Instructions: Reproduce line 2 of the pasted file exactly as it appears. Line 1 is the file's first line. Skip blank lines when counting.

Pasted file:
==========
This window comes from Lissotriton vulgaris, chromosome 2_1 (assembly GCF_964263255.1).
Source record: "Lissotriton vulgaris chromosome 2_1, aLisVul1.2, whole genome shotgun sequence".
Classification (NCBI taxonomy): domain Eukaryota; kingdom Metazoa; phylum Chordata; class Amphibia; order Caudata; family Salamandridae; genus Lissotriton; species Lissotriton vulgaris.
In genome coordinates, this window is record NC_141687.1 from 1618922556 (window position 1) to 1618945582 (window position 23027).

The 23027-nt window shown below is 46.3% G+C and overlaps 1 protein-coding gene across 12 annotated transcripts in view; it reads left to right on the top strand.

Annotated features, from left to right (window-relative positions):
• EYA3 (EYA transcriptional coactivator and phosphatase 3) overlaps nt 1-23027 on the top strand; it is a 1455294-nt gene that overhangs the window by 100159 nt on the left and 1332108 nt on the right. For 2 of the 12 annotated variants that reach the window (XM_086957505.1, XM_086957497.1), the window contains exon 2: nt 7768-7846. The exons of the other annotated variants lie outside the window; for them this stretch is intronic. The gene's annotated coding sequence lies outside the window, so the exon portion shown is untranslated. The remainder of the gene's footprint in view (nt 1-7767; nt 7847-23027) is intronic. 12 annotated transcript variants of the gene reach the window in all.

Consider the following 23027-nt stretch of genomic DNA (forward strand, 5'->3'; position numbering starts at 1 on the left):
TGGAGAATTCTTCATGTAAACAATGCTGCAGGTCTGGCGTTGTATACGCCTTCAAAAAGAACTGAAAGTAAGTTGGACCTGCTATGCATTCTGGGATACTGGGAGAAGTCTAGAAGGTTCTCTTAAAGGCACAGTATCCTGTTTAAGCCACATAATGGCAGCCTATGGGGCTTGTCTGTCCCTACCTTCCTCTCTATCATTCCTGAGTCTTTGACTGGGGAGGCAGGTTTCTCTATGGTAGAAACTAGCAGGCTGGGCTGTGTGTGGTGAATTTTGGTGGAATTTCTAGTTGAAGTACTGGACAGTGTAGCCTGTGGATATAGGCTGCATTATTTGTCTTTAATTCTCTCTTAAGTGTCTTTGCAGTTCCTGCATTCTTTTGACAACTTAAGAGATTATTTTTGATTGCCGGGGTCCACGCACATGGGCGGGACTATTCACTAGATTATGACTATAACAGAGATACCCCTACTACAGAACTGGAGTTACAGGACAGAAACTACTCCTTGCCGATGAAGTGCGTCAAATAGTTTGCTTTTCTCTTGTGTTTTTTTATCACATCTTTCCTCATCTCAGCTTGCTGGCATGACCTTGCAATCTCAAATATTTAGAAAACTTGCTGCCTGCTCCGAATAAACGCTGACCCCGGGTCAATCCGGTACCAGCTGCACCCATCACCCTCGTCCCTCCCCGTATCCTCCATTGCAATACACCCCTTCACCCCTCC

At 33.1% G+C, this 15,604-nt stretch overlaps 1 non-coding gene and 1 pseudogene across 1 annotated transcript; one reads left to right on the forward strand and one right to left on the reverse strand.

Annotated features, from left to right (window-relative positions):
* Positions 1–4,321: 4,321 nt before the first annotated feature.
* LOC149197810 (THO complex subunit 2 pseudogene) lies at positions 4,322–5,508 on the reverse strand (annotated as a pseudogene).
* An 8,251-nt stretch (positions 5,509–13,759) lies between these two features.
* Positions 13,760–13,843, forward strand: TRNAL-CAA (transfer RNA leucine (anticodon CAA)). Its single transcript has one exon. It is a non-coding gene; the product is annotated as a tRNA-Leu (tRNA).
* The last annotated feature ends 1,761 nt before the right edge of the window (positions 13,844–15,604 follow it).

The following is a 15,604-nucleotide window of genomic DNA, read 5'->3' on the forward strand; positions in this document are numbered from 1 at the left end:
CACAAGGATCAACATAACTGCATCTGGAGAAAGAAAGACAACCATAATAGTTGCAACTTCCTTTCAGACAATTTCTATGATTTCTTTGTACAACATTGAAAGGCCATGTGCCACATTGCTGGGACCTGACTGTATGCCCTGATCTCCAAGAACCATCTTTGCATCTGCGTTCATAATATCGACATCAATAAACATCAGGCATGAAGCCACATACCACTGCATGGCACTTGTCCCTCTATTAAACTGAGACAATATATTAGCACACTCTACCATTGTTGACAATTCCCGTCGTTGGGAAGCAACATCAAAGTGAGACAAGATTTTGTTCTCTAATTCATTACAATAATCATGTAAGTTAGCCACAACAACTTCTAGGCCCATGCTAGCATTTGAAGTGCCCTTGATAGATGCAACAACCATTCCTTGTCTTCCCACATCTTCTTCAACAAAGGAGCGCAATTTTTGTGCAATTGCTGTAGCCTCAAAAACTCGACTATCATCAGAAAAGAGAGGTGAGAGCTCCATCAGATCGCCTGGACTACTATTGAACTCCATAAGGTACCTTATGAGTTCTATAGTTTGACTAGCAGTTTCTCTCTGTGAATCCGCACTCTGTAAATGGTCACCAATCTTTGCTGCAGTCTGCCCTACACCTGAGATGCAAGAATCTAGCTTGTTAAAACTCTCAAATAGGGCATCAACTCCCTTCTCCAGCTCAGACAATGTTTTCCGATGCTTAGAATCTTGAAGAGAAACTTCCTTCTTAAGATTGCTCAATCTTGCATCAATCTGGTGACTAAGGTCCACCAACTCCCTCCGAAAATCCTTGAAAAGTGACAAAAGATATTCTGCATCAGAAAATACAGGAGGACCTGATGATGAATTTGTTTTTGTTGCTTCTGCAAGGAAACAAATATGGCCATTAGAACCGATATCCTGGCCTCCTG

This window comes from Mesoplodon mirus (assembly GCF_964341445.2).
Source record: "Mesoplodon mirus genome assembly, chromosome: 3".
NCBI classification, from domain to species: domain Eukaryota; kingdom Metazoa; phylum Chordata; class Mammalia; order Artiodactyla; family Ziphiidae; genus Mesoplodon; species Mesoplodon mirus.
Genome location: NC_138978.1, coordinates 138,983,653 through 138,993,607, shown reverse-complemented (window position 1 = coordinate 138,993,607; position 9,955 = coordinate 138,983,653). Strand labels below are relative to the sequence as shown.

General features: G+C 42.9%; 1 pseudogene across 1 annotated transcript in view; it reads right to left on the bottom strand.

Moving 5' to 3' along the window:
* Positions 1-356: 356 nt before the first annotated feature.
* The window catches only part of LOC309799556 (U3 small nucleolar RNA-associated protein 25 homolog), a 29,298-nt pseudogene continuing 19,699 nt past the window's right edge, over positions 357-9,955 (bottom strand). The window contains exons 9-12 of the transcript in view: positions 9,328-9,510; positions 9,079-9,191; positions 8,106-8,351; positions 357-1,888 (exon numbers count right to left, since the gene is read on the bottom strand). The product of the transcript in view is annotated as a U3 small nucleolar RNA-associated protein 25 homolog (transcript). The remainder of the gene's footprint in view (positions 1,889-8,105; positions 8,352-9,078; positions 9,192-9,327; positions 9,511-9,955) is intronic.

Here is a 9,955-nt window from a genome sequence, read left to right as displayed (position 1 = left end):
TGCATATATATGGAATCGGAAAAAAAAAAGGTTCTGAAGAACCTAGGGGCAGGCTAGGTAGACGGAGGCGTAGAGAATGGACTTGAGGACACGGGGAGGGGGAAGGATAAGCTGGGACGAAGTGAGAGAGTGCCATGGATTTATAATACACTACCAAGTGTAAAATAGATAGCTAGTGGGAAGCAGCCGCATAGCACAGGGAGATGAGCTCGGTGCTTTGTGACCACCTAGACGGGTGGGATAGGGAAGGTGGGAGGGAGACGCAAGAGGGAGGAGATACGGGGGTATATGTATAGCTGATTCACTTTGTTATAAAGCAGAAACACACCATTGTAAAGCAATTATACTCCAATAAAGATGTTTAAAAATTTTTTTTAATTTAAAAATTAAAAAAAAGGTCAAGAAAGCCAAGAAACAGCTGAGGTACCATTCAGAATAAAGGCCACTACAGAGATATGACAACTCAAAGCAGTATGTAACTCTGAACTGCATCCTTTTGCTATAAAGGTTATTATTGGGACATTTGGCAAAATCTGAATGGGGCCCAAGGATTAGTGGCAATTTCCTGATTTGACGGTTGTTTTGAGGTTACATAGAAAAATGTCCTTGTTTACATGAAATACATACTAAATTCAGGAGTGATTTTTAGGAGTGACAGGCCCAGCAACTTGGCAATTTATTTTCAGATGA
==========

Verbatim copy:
Source record: "Lissotriton vulgaris chromosome 2_1, aLisVul1.2, whole genome shotgun sequence".